Barclays Tells Rich Clients to Buy U.S. Stocks, Shun EM

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Emerging-market stocks may be recovering, but cash-rich investors would be better off avoiding the risks that still abound in developing nations. Barclays Plc is telling its high net-worth clients in emerging markets to invest in U.S. equities instead, despite the S&P 500’s breakneck rally.

Countries from India to Brazil and Russia have become the epicenter of the coronavirus pandemic, with their economies grinding to a halt and governments struggling to provide adequate stimulus. Their stretched budgets pale in comparison to the virtually “unlimited” support being provided by the Federal Reserve and the U.S. administration, Barclays Private Bank’s Salman Haider said.

“Compared to the U.S., emerging-market economies appear more vulnerable,” said Haider, the London-based managing director and head of global growth markets. “Their central banks have less room to maneuver, their governments may not be able to provide unlimited support and equity markets, given their sector mix, can be more challenged by an economic slowdown.”

Emerging markets’ inability to spend their way out of the crisis may put them at a growth disadvantage against the U.S., whose fiscal-support package accounts for at least 12% of gross domestic product. That may also halt a nascent rebound in developing-nation stocks, which have underperformed their American peers since the start of the trade war in 2018.

Even after a 33% bounce-back since late March when a panic selloff subsided, emerging-market stocks are still down 10% for the year and little changed today, while the S&P 500 has surged 45% from the year’s lows. They now trade at a 36% discount to their U.S. peers, compared with 25% three months ago. Futures traders have pruned their net long positions to the lowest level since January 2016, according to Commodity Futures Trading Commission data.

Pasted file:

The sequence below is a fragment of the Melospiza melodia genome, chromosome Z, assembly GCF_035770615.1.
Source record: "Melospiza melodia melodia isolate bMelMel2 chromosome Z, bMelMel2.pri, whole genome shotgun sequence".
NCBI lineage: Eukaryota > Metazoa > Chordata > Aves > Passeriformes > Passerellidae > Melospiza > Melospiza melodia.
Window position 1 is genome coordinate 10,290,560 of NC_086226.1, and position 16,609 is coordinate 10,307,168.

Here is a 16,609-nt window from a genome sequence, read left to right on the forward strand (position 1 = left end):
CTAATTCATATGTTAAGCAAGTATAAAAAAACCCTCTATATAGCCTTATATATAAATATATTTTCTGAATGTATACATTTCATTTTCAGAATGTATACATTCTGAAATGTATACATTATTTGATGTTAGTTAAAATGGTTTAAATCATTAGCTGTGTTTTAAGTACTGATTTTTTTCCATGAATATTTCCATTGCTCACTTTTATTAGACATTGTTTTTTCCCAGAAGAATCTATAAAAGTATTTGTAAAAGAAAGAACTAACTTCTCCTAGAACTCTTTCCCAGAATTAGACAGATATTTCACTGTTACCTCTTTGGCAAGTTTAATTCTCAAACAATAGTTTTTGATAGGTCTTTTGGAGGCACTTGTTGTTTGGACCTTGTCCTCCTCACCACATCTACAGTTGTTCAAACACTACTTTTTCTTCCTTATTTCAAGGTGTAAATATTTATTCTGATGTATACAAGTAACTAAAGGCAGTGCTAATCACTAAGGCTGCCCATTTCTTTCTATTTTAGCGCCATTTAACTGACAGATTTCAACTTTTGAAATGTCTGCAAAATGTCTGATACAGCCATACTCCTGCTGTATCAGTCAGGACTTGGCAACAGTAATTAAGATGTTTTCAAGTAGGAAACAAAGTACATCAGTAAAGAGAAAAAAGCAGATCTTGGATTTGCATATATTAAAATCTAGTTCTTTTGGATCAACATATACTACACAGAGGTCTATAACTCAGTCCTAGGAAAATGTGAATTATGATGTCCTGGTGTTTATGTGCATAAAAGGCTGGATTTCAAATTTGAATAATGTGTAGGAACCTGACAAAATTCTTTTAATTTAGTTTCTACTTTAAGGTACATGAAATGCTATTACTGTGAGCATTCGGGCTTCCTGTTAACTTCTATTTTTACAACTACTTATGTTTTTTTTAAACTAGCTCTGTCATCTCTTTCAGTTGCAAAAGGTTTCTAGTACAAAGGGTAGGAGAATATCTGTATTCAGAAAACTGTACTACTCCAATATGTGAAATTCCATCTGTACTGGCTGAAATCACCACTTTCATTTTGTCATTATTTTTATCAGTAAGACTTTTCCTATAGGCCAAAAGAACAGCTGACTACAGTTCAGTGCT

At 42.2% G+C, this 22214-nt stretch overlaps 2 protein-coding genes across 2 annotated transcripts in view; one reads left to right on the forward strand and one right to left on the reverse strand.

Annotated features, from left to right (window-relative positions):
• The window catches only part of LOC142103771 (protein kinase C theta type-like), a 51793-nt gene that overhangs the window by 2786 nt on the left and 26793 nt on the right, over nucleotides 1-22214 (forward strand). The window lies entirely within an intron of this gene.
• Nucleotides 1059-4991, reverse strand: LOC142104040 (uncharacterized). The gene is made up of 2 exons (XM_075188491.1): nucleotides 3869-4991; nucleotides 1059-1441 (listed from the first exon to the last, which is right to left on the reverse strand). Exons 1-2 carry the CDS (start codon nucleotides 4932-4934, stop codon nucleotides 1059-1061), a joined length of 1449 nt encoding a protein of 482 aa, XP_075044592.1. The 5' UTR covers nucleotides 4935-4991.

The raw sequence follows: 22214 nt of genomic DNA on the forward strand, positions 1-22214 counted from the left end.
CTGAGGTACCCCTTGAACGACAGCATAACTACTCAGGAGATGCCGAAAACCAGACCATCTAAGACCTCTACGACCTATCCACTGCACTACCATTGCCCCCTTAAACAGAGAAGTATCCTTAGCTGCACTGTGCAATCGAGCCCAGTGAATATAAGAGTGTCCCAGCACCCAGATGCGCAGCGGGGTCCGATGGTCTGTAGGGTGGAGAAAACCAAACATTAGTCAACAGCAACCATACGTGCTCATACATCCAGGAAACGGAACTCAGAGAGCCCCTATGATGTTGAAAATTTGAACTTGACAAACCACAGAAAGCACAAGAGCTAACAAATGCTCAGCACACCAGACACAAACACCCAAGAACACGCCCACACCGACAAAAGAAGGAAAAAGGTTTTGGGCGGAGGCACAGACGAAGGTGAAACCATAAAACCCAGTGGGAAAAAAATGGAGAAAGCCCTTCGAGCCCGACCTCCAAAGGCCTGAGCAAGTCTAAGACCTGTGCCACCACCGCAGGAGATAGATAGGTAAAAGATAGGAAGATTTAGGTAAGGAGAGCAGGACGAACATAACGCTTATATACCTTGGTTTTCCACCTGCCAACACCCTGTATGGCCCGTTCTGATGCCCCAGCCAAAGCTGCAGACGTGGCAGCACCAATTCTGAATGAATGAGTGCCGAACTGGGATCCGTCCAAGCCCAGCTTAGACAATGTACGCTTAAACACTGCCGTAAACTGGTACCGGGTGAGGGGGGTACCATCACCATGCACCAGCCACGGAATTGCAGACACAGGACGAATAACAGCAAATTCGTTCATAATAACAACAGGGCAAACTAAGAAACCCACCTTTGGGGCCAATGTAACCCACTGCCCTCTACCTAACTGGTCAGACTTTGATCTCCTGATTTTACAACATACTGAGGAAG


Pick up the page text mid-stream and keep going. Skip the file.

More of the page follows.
The caution reflects the deteriorating economic outlook for the developing world. Economists project no growth this year, with major economies including India, South Africa, Mexico, Brazil and Russia slated for recessions.

Their response, so far, has been tepid. Even China, with $3 trillion reserves, announced stimulus measures amounting to a mere 3.5% of GDP, according to the International Monetary Fund. The ratio of fiscal packages came to 2.9% in Russia, 3% in South Africa and 1% of GDP in Mexico. In India, where a package worth 10% of GDP was announced, actual spending comes to just 1%.

“Many weaker countries are being uncomfortably exposed by the COVID-19 crisis as they seem to lack urgency in their policy response or simply don’t have the financial resources to withstand a larger period of containment,” Haider said.

Haider would invest around a third of a multiasset portfolio in U.S. stocks because, over the medium term, it offers “the most attractive risk-reward profile.”

He is pessimistic on emerging-market debt as well due to refinancing challenges and unsustainable deficits despite relatively high yields, and takes only “selective exposure” within emerging-market bonds at this stage. While a default or imminent restructuring does not seem likely in most countries, the debt securities of Sri Lanka, Honduras, Angola and Turkey are exposed to further volatility, said Haidar.

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